De omnibus dubitandum
31 Mar 2009
Today it’s exactly 10 years since The Matrix premiered. This cinematographic amalgam of pop-culture and sci-fi influences is arguably the most important movie of the first decade of the 21st century. The impact this film has had on modern culture is difficult to overestimate. So let’s give a big Happy Birthday to Neo, Morpheus, Trinity and Agent Smith.
“Have you ever had a dream, Neo, that you were so sure was real? What if you were unable to wake from that dream? How would you know the difference between the dream world and the real world?”
3 Dec 2008
Cory Doctorow and Ben Rosenbaum have co-written a novella for inclusion in the Fast Forward 2 SF anthology. This novella, called True Names, has now been released independently as a freely downloadable Creative Commons licensed work.
It’s a fantastic piece of speculative fiction, revolving around the struggles of sentient programs running on galaxy-devouring self-replicating nanomachine-computronium. It contains Matrix-esque mindbends of simulations-within-simulations and ends with a mightily satisfying twist.
If you’re at all into post-Singularity sci-fi, this story is highly recommended. The PDF of this awesome novella can be downloaded here.
(Via Boing Boing)
4 Nov 2008
Yesterday I visited the 8th Mobile Monday event in Amsterdam. I’d been meaning to attend a MoMo much sooner than this but something always came up or it just wasn’t convenient. But this time Bruce Sterling was one of the speakers, and a chance to see one of my childhood SF icons was too great to pass up.
The theme of this edition of MoMo was “How mobile is changing society” and all four speakers addressed this topic in their own way. Yet the similarities between their visions were overwhelming. They all spoke about contextual services, of how your mobile is turning into much more than just a phone and is becoming a device that delivers services to you depending on where you are and what you’re doing.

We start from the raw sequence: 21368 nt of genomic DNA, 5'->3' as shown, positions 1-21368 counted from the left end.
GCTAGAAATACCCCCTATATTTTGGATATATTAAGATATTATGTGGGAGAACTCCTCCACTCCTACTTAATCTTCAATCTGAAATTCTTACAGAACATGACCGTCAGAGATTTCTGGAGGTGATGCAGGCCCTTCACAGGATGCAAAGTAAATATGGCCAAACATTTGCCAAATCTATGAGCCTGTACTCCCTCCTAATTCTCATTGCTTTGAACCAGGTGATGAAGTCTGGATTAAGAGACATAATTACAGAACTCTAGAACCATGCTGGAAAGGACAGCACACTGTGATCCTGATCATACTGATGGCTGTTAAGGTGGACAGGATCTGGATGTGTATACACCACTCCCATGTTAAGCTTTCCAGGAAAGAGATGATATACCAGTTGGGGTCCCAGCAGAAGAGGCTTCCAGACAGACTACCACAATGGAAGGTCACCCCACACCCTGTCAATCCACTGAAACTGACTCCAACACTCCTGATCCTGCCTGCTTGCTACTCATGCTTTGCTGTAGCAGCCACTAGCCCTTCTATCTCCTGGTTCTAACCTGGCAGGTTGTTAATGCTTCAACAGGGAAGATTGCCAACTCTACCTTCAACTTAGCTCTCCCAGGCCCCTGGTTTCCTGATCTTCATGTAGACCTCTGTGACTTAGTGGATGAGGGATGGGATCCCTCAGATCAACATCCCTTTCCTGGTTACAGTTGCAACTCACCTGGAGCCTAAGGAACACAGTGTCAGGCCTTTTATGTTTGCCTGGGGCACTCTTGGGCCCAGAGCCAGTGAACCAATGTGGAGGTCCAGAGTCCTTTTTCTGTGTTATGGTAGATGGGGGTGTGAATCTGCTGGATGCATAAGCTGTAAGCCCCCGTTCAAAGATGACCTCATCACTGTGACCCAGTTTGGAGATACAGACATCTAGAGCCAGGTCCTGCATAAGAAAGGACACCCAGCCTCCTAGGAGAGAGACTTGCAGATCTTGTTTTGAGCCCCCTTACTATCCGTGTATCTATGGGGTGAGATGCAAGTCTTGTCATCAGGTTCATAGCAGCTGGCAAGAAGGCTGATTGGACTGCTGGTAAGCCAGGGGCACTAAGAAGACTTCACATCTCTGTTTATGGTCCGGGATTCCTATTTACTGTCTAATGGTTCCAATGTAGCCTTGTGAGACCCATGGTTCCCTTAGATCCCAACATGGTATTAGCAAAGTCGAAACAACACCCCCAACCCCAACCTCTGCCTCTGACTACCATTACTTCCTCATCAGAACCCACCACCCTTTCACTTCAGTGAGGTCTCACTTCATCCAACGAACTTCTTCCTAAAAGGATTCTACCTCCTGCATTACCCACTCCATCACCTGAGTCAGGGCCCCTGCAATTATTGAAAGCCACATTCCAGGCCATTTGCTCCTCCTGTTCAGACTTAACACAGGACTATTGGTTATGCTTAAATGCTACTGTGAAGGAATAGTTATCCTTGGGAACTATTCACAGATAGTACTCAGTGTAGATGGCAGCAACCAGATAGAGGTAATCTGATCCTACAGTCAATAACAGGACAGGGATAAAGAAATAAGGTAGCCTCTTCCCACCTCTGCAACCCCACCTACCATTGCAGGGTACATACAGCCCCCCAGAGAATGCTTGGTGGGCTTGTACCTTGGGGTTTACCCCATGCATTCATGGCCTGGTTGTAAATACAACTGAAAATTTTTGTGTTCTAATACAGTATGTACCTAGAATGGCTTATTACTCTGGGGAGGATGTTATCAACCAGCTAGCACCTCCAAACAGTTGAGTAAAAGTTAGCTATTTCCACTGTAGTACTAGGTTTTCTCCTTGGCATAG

Bruce Sterling’s talk lived up to the audience’s high expectations, as he literally climbed the pulpit (the venue was a converted church) and preached to his disciples, the ‘mobile sinners’ as he called us. He spoke of the internet of things, about the explosive growth of connectivity and how we’re building our technological future on an unstable, volcanic foundation.
Great stuff for technophiles like me. Yuri van Geest, one of the founders of MoMo, confessed to me that he’s trying to get Ray Kurzweil and Vernor Vinge to come speak at future editions. If he actually manages to get that arranged there’s no way on this earth I’ll be missing out.
27 Oct 2008
Kevin Kelly has written an exceedingly interesting essay about the emergence of a global internet intelligence which he calls the One Machine. It’s a long read but definitely worthwhile if you’re at all fascinated by the idea of Gibson-esque emergent AI’s:
This megasupercomputer is the Cloud of all clouds, the largest possible inclusion of communicating chips. It is a vast machine of extraordinary dimensions. It is comprised of quadrillion chips, and consumes 5% of the planet’s electricity. It is not owned by any one corporation or nation (yet), nor is it really governed by humans at all. Several corporations run the larger sub clouds, and one of them, Google, dominates the user interface to the One Machine at the moment.
4 Jun 2008
The folks at German design bureau Blutsbrüder have come up with a supercool series of photo/CGI composite images featuring all kinds of future-tech gadgets and contrivances. Definitely worth checking out if you’re into that sort of thing. I sure am.
19 Mar 2008
This concept of a futuristic, augmented reality device is something I’d fork over major cash for right here and now. I’m afraid we’ll have to wait a while though before those type of metaverse devices will hit the streets.
(Via Dutch Cowboys.)
12 Oct 2006
It’s no secret that I’m a fan of the ideas of the Technological Singularity and its cousin Transhumanism. David Brin has written an insightful essay about possible roads towards, and away from, the singularity, and expresses hope in the eventual outcome (and manages to sneak in some criticism of current government policies in between the lines). It’s a long essay but definitely worth a read if you’re in to the subject matter. I linked to the printer-friendly version as the original web version was horrifically mutilated by dozens of useless links.